Mrs. Yael Eckstein is the 35-year-old mother of four who is the President of one of Israel’s largest philanthropic organizations, The International Fellowship of Christians and Jews. After serving in various senior capacities for a decade, Mrs. Eckstein took over the organization, founded by her father, the famous Rabbi Yechiel Eckstein upon his sudden passing just over a year ago. Yael now has the distinction of being one of the very few women in the world leading a religious non-for-profit and fewer still lead an organization with an annual budget exceeding one hundred million dollars.
Interestingly, this Jewish-led organization is supported almost entirely by evangelical Christians who support Jewish causes, in particular by caring for elderly Jews in Israel and in the former Soviet Union, by protecting Jewish communities from anti-Semitism and terrorism, and by facilitating the immigration of threatened Jewish communities around the world to Israel. In the wake of COVID-19, The Fellowship established a $5 million emergency fund to immediately provide assistance to nearly 30,000 homebound Jews, including Holocaust survivors.
Ultimately, Yael says hers is a “bridge building organization” which has strengthened the friendship between Christians and Jews. Since Passover starts on April 8 this year, we asked her to address a simple question, “At a time when many Christians are having their own Passover Seders, can you help Christians better understand Passover from a Jewish perspective?”
Q. We understand that during Passover, Jews remember the story of the Exodus. What is the significance of this tradition?
A: At the Seder meal that Jews enjoy on Passover, we read to our friends and family from the Haggadah, which is the text that explains the order of the Passover. A unique part of our instructions is that “every person should see themselves as having left Egypt.” Jewish families see the redemption of the Jewish people from bondage under Pharaoh as an allegory for our own lives and our redemption from what we are “slaves to.” Jews believe, as Christians do, that G-d is involved in our daily lives and helps to redeem us from our personal struggles whether they be addictions that enslave us, times of hardship, or jealousy. This is a unique time to work to redeem ourselves from those bad qualities, and experience our own personal Exodus.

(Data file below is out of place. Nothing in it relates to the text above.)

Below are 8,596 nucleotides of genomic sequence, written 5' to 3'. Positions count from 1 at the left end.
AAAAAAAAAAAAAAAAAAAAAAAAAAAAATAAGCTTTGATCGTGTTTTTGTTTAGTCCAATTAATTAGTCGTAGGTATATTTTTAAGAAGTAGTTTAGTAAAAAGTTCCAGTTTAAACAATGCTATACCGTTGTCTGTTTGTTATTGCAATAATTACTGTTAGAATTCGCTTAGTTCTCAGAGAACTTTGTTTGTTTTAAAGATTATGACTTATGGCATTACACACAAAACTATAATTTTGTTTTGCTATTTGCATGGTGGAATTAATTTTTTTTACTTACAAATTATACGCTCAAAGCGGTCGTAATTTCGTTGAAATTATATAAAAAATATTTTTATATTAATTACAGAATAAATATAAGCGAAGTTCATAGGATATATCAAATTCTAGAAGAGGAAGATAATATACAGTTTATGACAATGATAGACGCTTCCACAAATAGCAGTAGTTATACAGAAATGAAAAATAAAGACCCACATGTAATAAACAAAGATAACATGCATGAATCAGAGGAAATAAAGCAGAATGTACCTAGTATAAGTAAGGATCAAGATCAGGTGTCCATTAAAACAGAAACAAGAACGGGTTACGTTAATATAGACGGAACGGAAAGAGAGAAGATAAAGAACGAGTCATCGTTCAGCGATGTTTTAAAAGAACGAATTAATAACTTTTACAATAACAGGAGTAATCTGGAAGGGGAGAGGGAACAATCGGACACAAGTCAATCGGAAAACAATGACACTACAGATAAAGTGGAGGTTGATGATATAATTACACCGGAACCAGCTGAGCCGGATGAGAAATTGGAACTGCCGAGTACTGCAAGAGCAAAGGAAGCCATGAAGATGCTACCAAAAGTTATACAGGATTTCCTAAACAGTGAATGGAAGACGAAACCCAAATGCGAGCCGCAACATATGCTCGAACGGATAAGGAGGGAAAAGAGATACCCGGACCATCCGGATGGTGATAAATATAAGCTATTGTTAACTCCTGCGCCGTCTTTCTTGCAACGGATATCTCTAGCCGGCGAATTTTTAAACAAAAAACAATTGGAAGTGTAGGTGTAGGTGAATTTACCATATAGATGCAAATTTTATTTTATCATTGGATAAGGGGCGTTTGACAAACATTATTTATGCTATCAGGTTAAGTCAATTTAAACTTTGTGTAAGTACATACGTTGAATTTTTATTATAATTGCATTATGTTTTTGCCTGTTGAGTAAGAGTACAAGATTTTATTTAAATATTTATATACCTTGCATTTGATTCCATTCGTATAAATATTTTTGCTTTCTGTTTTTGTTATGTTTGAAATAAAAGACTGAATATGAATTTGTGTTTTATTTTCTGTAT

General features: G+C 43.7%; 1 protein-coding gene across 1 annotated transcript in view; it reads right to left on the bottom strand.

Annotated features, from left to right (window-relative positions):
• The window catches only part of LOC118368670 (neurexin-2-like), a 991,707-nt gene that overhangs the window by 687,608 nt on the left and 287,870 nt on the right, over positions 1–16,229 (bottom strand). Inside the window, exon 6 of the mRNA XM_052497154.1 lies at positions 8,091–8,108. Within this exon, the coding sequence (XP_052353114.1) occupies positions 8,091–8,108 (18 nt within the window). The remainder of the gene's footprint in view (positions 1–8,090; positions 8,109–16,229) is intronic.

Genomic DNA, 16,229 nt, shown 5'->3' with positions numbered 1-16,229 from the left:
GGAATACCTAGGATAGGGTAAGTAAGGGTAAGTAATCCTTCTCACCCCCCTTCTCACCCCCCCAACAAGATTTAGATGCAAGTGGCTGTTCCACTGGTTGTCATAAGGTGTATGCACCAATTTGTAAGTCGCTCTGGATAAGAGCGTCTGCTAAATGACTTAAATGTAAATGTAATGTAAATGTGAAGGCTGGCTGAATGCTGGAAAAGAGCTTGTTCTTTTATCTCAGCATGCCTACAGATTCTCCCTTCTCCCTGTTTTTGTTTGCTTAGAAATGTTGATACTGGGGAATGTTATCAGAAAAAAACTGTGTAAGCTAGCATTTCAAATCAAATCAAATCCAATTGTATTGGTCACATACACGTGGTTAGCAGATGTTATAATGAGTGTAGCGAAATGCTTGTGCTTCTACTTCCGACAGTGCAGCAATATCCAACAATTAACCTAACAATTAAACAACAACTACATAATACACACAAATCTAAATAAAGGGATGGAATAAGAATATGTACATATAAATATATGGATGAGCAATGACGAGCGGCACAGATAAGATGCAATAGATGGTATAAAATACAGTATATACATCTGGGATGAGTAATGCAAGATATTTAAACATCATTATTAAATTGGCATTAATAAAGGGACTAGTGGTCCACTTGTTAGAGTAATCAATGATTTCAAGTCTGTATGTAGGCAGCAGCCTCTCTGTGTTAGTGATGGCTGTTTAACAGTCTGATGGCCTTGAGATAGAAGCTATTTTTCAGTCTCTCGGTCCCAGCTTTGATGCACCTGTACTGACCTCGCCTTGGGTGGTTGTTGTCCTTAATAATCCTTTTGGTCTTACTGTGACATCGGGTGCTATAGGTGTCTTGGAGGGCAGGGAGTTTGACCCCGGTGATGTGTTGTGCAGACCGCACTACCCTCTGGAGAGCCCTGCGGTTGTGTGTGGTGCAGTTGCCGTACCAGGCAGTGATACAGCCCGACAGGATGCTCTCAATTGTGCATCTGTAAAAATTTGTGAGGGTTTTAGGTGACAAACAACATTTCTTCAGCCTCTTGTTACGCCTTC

Q. There’s a particular element of the Passover tradition that is for children, specifically. Can you unpack this for us?
During the Passover Seder, it is customary to perform the rituals of the Seder for the sake of the children, and to fulfill the biblical commandment, “And you shall tell your children on that day” (Exodus, 18:3). The Hagaddah provides a valuable lesson when explaining the story to the next generation. We learn during the Seder of the “four sons,” each of these sons representing a different perspective on their participation within the story. 1) The wise son, one who knows the Bible, 2) the wicked son, one who rejects the Bible, 3) the child that is open to learning more, kind of like a blank slate, 4) and the child that doesn’t know what to ask as he/she is new to this experience.
While participating in a Seder, there is often an embodiment of one or all of these people at the table. Each of us can come away with a piece of the story to take with us forever regardless of who we are.
Q. The removal of leaven from the home is fascinating to many Christians. What does this process look like and what does it symbolize for the Jewish people?
A: Jewish families around the world conduct a “search” for leavened items around the household on the night before Passover, this is called“Bedikat Hametz.” Traditionally, the search is conducted by candle-light and gives everyone in the family the opportunity to perform the commandment of removing Hametz (wheat products) from the home as a witness to this commandment being fulfilled after 3000 years
Hametz can symbolize for Jewish people the removal of temptation from our hearts (Hamagid, 18th century). It’s no coincidence that carbohydrates reflect this gluttony that we seek to distance ourselves from for 7 days! This physical action of removing Hametz is reflected in the Jewish people as a spiritual “cleaning of our house” spiritually.